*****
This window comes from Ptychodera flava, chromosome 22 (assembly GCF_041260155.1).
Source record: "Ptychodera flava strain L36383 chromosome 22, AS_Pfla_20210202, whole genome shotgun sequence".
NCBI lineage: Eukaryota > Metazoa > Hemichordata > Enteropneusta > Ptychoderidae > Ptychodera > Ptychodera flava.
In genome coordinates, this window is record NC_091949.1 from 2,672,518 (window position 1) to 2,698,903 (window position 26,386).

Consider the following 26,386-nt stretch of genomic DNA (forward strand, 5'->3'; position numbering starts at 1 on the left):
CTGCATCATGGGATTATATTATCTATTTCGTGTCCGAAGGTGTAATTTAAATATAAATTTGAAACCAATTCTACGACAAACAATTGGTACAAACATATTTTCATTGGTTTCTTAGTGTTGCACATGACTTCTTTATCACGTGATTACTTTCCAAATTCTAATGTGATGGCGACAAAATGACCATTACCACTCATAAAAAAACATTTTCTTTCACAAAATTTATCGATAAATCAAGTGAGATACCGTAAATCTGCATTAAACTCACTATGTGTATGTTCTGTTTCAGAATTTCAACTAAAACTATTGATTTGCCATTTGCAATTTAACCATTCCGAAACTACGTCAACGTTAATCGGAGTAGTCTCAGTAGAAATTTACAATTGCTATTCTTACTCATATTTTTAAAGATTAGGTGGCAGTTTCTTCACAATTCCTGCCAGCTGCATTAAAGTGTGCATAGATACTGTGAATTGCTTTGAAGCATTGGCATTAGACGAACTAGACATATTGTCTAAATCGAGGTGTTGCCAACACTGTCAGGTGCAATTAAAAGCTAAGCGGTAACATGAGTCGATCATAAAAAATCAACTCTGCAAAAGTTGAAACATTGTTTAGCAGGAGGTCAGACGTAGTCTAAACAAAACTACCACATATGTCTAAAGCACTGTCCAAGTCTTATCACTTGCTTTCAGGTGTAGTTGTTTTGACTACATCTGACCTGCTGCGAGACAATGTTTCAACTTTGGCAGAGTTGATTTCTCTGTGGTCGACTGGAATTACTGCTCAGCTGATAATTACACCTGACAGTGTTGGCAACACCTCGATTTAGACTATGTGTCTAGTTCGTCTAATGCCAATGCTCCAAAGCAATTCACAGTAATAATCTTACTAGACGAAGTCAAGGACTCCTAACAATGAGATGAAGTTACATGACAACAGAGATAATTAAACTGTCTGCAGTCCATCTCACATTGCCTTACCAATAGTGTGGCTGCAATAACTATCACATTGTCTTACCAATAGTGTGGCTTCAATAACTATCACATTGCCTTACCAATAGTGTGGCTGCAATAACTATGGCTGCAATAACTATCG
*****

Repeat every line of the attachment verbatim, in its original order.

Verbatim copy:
This window comes from Ptychodera flava, chromosome 22 (assembly GCF_041260155.1).
Source record: "Ptychodera flava strain L36383 chromosome 22, AS_Pfla_20210202, whole genome shotgun sequence".
NCBI lineage: Eukaryota > Metazoa > Hemichordata > Enteropneusta > Ptychoderidae > Ptychodera > Ptychodera flava.
In genome coordinates, this window is record NC_091949.1 from 2,672,518 (window position 1) to 2,698,903 (window position 26,386).

Consider the following 26,386-nt stretch of genomic DNA (forward strand, 5'->3'; position numbering starts at 1 on the left):
CTGCATCATGGGATTATATTATCTATTTCGTGTCCGAAGGTGTAATTTAAATATAAATTTGAAACCAATTCTACGACAAACAATTGGTACAAACATATTTTCATTGGTTTCTTAGTGTTGCACATGACTTCTTTATCACGTGATTACTTTCCAAATTCTAATGTGATGGCGACAAAATGACCATTACCACTCATAAAAAAACATTTTCTTTCACAAAATTTATCGATAAATCAAGTGAGATACCGTAAATCTGCATTAAACTCACTATGTGTATGTTCTGTTTCAGAATTTCAACTAAAACTATTGATTTGCCATTTGCAATTTAACCATTCCGAAACTACGTCAACGTTAATCGGAGTAGTCTCAGTAGAAATTTACAATTGCTATTCTTACTCATATTTTTAAAGATTAGGTGGCAGTTTCTTCACAATTCCTGCCAGCTGCATTAAAGTGTGCATAGATACTGTGAATTGCTTTGAAGCATTGGCATTAGACGAACTAGACATATTGTCTAAATCGAGGTGTTGCCAACACTGTCAGGTGCAATTAAAAGCTAAGCGGTAACATGAGTCGATCATAAAAAATCAACTCTGCAAAAGTTGAAACATTGTTTAGCAGGAGGTCAGACGTAGTCTAAACAAAACTACCACATATGTCTAAAGCACTGTCCAAGTCTTATCACTTGCTTTCAGGTGTAGTTGTTTTGACTACATCTGACCTGCTGCGAGACAATGTTTCAACTTTGGCAGAGTTGATTTCTCTGTGGTCGACTGGAATTACTGCTCAGCTGATAATTACACCTGACAGTGTTGGCAACACCTCGATTTAGACTATGTGTCTAGTTCGTCTAATGCCAATGCTCCAAAGCAATTCACAGTAATAATCTTACTAGACGAAGTCAAGGACTCCTAACAATGAGATGAAGTTACATGACAACAGAGATAATTAAACTGTCTGCAGTCCATCTCACATTGCCTTACCAATAGTGTGGCTGCAATAACTATCACATTGTCTTACCAATAGTGTGGCTTCAATAACTATCACATTGCCTTACCAATAGTGTGGCTGCAATAACTATGGCTGCAATAACTATCG